An additional objective was to compare measured dose data with the dose information that was displayed on the CT console, which should be a regular part of quality assurance procedures. This comparison would assure paediatric CT staff of their ability to evaluate their doses from console data.
Radiation dose measurements were obtained for CT scan examinations of the head, chest and abdomen/pelvis using existing departmental protocols for children aged 3-6 years from all public paediatric hospitals in Australia (designated A1 to A7) and Saudi Arabia (designated B1 to B8) [see Table 1 for details of CT scanners; note that eight models of CT scanner (1, 6, 16 and 64 slices), manufactured by four different companies, were in use at the 15 participating hospitals]. This age range was selected due to the availability of data for all paediatric hospitals participating in the study, and also because this is a popular age for paediatric injuries resulting from trips and falls. Scans were performed in the departments’ own CT scan units using a CT phantom measurement cylinder of 16 cm diameter.
|Country||Hospital code||Manufacture||Model||No. of rows of detectors|
|Australia||A3||General electric||Light speed VCT||64|
|Saudi Arabia||B3||General electric||Light speed VCT||64|
|Saudi Arabia||B5||General electric||Light speed||16|
|Saudi Arabia||B6||General electric||Hispeed||4|
The phantom was scanned using department protocols for each region and dose was recorded using a DIADOS dosimeter and 100 mm long free-air ionisation chamber (PTW DIADOS, Freiburg, Germany). The recorded charge, in nC, was converted to mGy·cm using an established conversion factor. The phantom was scanned over a range of 100 mm, placing the CT probe only in the central chamber. The purpose of scanning over this volume was to eliminate differences due to slice/beam thickness, number of slices and pitches between each department’s protocols. Each CT scan used the department “routine” protocol for each anatomical region and was repeated for a total of three measurements. For all hospitals and scan regions, the three measurements were found to agree to within 0.5% error. Where provided by the CT manufacturer, volume computed tomography dose index (CTDIvol) and/or dose length products (DLP) were recorded for each scan.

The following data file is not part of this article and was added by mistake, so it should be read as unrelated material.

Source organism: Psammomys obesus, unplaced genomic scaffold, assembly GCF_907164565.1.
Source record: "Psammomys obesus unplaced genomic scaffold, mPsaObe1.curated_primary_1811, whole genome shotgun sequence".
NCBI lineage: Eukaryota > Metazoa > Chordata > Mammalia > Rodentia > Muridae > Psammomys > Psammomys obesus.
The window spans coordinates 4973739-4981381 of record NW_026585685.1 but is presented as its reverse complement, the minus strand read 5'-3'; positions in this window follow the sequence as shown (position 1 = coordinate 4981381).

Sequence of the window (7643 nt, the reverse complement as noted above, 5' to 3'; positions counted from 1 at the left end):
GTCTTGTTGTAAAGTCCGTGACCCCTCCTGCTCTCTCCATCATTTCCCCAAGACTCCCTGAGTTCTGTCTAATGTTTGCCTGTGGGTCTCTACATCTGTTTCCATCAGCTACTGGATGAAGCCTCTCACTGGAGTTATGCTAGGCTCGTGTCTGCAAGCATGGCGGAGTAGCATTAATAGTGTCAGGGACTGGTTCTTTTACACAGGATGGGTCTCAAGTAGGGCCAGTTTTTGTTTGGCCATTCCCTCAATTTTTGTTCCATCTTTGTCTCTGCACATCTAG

From the dosimetry data, reference levels (RLs) were calculated using the developed RL methodology for each CT anatomical region in each country. The RL methodology is similar to DRL, where dosimetry data is placed in rank order. The 75th percentile was used as a RL threshold, with hospitals above this value being classified as delivering “high” doses.